Wednesday, March 27, 2013

Solaris redundant nfs mounts

Stardate 90840.8 Nfs servers with lots of disks, sharing files out to multiple clients, is a pattern followed everywhere. Eventually your users begin to not only use these remote files, but start to put nfs directories into their PATH variable. This causes problems whenever you need to patch or reboot the nfs server because all shells launched by users with PATHs that look into the nfs directories will hang forever(this does assume you are mounting hard).

You can minimize the effect of this by using redundant mount information.


/usr/local -ro,hard,intr,suid
/usr/local -ro,hard,intr,suid,
It is best to maintain an idea of a primary and secondary, at least for administration. Modify only the primary, and rsync to the secondary. Use readonly mounting to mount. This mount appears in ``mount`` like this:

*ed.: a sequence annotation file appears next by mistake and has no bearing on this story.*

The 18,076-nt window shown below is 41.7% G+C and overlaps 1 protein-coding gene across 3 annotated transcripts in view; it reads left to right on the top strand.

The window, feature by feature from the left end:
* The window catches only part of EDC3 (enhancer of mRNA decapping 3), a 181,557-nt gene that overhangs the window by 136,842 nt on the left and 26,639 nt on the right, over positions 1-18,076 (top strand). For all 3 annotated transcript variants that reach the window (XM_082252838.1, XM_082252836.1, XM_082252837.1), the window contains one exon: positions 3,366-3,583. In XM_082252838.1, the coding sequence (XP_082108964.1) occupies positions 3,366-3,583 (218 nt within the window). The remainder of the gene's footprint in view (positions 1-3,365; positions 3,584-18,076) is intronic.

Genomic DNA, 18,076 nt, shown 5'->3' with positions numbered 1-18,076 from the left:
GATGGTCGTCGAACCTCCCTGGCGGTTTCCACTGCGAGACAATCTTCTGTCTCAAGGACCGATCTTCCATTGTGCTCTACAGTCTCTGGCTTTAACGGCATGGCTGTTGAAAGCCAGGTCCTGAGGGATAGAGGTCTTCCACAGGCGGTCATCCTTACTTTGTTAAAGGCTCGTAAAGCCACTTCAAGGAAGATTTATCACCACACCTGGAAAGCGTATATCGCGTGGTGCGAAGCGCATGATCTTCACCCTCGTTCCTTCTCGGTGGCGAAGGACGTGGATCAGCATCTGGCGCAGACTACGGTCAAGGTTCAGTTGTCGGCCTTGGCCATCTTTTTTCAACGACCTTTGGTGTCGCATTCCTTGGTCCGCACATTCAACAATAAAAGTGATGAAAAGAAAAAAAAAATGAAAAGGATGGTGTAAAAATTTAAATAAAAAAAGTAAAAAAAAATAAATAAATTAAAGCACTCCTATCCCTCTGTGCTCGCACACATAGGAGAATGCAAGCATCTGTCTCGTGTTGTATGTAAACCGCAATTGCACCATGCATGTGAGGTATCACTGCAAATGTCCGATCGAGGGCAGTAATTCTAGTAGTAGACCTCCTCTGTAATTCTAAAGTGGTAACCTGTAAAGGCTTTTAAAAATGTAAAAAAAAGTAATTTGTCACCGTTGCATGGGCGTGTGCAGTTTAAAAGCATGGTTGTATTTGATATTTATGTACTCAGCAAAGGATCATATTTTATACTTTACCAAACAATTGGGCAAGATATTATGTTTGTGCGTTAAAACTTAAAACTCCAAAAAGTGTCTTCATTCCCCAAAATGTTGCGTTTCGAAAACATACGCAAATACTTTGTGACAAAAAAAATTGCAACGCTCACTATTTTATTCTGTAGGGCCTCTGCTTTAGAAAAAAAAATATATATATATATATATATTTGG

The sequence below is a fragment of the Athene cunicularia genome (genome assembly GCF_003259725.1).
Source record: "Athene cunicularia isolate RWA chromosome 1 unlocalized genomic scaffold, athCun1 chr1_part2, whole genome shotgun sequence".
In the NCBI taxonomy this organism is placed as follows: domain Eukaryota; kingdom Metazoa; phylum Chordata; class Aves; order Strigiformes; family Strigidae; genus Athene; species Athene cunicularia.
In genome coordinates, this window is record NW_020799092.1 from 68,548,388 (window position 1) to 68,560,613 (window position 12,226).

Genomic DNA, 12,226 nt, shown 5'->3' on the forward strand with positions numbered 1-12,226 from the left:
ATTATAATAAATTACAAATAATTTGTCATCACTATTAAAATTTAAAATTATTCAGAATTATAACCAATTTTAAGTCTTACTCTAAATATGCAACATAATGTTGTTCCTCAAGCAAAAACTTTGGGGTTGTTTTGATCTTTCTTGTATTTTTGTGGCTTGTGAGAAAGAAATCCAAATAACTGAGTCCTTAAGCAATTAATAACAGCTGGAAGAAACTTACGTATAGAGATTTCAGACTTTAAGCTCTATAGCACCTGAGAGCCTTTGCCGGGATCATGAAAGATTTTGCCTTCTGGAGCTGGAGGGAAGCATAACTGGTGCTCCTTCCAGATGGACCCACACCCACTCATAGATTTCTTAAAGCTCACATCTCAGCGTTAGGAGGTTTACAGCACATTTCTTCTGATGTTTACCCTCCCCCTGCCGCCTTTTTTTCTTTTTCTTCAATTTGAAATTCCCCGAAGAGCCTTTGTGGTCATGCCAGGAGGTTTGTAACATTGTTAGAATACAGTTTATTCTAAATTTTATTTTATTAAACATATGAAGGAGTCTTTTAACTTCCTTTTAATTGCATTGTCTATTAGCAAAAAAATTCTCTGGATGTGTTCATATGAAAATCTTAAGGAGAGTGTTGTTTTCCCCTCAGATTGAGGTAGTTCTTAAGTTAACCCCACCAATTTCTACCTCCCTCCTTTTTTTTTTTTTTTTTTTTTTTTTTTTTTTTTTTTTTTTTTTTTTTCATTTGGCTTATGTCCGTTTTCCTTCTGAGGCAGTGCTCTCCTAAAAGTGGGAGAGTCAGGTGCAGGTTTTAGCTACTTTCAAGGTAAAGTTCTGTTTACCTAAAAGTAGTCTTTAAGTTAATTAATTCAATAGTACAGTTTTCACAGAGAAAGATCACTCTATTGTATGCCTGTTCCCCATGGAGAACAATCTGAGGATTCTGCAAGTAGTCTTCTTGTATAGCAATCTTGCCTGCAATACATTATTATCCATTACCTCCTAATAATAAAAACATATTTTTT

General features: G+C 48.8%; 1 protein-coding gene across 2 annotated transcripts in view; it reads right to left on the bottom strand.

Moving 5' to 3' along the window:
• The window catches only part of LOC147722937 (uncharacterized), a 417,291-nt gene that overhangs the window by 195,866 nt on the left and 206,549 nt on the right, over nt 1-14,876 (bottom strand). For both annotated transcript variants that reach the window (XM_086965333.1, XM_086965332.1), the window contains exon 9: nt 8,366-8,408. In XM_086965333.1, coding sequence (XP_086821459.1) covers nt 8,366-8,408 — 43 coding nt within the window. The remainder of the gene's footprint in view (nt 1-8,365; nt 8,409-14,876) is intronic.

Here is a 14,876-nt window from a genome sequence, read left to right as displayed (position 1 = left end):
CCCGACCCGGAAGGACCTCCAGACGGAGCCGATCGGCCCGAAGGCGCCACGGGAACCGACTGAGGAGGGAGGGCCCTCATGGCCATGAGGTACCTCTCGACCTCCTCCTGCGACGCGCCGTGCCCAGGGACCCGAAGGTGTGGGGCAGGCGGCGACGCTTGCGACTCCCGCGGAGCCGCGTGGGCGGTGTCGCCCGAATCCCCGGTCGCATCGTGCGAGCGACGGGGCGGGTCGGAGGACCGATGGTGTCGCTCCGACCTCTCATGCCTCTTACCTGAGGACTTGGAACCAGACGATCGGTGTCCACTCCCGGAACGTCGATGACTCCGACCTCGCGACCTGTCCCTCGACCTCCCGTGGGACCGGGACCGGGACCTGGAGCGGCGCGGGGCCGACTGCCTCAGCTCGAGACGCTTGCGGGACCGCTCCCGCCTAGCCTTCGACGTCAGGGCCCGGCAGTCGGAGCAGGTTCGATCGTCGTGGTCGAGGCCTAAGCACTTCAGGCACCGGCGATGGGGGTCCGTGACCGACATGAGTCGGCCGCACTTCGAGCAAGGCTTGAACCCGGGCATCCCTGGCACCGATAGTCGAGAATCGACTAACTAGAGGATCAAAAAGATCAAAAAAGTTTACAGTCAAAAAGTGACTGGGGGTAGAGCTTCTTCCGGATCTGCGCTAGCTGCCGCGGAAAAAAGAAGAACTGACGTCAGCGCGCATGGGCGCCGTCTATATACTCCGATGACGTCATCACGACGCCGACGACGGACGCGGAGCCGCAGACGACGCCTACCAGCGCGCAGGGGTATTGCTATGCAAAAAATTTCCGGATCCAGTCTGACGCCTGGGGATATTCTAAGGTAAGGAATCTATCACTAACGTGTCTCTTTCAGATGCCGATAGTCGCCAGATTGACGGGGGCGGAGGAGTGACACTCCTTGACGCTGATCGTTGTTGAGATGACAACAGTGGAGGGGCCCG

/usr/local on, remote/read only/setuid/devices/rstchown/hard/intr/xattr/dev=5a0000e on Wed Mar 27 15:35:21 2013
Note that this is mounted on both servers. Packets get sent to both servers and the first to respond with valid information is reported to the system. This can make for some bizarre weirdness if you use readwrite mounts.

It is totally possible to use something like drbd between nfs servers (not on Solaris, obviously), to make this doable with readwrite mounts. I have not done this personally.

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